These correction factors are often overlooked, particularly during periodic inspection.
It can often be difficult, indeed sometimes impossible to check every section of cable to check whether or not it meets these conditions, however it is important to bear them in mind in situations where cables are quite obviously heavily grouped together or ran through (as opposed to over or under) thermal insulation.
Ring Continuity (if testing Ring Final Circuits)
It may seem obvious, but if a socket ring final circuit does not have correct ring continuity, then it will not have proper coordination between the conductors & overload protective device.
For example, a 32A socket ring final circuit is normally wired with 2.5mm T&E cable. The cable only has the ability to safely carry upto 32A due to the fact that it is wired as a ring final circuit.
If there is a break in the continuity at any point, the circuit effectively becomes 2 radial legs fed from the 32A overcurrect protective device (be it an MCB or RCBO). In this instance the 2.5mm cable is only rated for 27A (if the installation method is C: Clipped Direct) and hence the cable would not be adequately protected against overload.
This also applies in instances where more than 1 spur has been made from a single point on a ring final circuit. Appendix 15 gives instructions on how to properly apply spurs to a ring final circuit. Unfused spurs can only be one single or double socket at any single point on the ring. Spurs which are fed from a fused connection unit (also called a fused spur) can support more sockets as the cable is protected by the 13A fuse within the FCU.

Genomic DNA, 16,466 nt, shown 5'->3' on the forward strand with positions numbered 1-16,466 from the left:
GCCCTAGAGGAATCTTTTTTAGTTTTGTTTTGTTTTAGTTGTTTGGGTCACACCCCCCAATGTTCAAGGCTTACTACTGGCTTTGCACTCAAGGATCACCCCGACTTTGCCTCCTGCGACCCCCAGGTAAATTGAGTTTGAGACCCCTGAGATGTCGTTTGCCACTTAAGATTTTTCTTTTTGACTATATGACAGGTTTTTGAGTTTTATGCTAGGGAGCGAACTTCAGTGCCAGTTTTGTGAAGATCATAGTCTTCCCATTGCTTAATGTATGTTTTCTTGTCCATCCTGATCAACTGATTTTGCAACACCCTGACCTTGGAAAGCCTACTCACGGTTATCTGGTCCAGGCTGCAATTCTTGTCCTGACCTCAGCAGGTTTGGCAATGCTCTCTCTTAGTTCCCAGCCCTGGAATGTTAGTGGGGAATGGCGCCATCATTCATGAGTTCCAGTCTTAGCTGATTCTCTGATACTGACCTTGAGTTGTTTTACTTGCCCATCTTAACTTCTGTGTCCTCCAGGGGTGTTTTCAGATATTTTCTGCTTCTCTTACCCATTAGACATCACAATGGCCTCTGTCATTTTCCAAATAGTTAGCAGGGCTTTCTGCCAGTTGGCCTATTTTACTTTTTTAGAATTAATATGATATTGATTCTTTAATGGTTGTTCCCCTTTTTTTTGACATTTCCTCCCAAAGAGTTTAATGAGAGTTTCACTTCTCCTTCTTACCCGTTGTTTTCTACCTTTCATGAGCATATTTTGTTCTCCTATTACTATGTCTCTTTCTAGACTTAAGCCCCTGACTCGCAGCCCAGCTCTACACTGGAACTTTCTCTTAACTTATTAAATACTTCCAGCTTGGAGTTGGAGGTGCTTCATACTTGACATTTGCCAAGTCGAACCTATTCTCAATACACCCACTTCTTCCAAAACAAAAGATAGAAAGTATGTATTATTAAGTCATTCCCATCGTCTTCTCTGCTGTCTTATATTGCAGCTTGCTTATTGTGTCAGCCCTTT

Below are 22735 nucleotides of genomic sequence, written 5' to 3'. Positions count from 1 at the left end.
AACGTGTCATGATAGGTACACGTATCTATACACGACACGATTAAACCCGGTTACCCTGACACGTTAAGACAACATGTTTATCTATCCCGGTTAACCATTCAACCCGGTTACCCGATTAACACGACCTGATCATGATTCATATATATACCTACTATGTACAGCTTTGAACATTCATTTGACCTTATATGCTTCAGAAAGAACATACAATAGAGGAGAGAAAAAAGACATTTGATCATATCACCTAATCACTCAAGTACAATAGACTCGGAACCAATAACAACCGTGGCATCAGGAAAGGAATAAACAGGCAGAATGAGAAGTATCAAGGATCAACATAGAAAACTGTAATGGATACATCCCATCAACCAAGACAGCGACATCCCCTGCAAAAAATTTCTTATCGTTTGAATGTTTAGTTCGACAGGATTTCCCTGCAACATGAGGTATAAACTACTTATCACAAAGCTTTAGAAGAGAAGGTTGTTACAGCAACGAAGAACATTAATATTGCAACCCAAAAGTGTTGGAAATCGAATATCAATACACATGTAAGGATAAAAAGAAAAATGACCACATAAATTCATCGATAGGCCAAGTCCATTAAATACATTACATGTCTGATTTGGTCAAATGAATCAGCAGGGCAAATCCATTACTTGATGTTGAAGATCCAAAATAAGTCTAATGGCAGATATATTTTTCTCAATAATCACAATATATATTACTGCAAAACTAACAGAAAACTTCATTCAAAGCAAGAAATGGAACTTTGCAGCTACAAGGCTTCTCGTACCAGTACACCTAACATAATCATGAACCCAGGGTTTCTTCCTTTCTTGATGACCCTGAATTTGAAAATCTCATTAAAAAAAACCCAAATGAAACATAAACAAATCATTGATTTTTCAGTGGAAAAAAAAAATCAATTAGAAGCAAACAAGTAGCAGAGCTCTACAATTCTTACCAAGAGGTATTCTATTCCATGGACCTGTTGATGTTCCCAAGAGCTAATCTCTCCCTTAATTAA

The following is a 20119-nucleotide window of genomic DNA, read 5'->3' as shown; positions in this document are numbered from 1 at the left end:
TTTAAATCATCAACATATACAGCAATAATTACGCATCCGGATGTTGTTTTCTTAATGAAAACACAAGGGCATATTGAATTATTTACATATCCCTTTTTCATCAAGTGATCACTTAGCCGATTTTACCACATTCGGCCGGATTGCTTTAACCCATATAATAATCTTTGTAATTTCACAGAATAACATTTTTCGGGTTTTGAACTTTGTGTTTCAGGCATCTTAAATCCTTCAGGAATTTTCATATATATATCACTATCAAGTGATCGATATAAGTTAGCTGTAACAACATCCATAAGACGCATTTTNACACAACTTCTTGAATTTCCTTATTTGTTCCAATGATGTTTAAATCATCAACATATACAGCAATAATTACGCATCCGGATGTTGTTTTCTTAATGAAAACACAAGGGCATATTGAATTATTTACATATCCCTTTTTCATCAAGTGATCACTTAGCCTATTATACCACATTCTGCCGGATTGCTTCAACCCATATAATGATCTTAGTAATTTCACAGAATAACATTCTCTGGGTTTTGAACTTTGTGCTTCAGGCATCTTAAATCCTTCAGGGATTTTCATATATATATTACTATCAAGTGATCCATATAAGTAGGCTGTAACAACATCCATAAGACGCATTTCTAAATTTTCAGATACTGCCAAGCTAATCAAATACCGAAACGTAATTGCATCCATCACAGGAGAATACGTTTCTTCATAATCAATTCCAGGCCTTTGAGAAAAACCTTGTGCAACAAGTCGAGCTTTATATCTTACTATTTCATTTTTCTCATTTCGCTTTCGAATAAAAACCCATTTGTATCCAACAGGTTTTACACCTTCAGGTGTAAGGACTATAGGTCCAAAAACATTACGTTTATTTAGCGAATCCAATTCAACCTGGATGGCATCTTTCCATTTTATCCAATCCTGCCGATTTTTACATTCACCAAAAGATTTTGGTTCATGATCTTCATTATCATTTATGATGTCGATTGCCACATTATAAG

Correction Factors for Different Overload Protective Devices
This particular issue mainly revolves around the use of BS3036 semi-enclosed fuses as overload protective devices.
Due to their nature, the can allow higher levels of current to flow before ‘blowing’ (which is really the correct term for these as the fuse element literally melts).
Because of this, a correction factor of 0.725 must be applied to any cable current carrying capacity where the cable is protected by a BS3036 fuse.
In this instance, a clipped direct 2.5mm T&E which previously had a CCC of 27A becomes 19.58A (27 x 0.725 = 19.575A).
A particular one to watch with this is 1.5mm T&E radial circuits fed by a 15A BS3036 fuse. With a 15A (or even 16A) MCB or RCBO, this would be perfectly acceptable, however with the correction factor applied, 1.5mm T&E is only suitable for 14.5A and hence does not have the correct coordination between conductors & overload protective devices.
EICR Coding For Conductor & Overload Protective Device Coordination
This one is quite simple.
There either is correct coordination between conductors and overload protective devices, in which case no code is required on an EICR
Or, there is no correct coordination between conductors and overload protective devices. In this instance, the only appropriate code is a C2 – POTENTIALLY DANGEROUS
So if the cable is not adequately protected by the MCB, RCBO or fuse, or a socket ring final circuit does not have the correct continuity then this would warrant the EICR being UNSATISFACTORY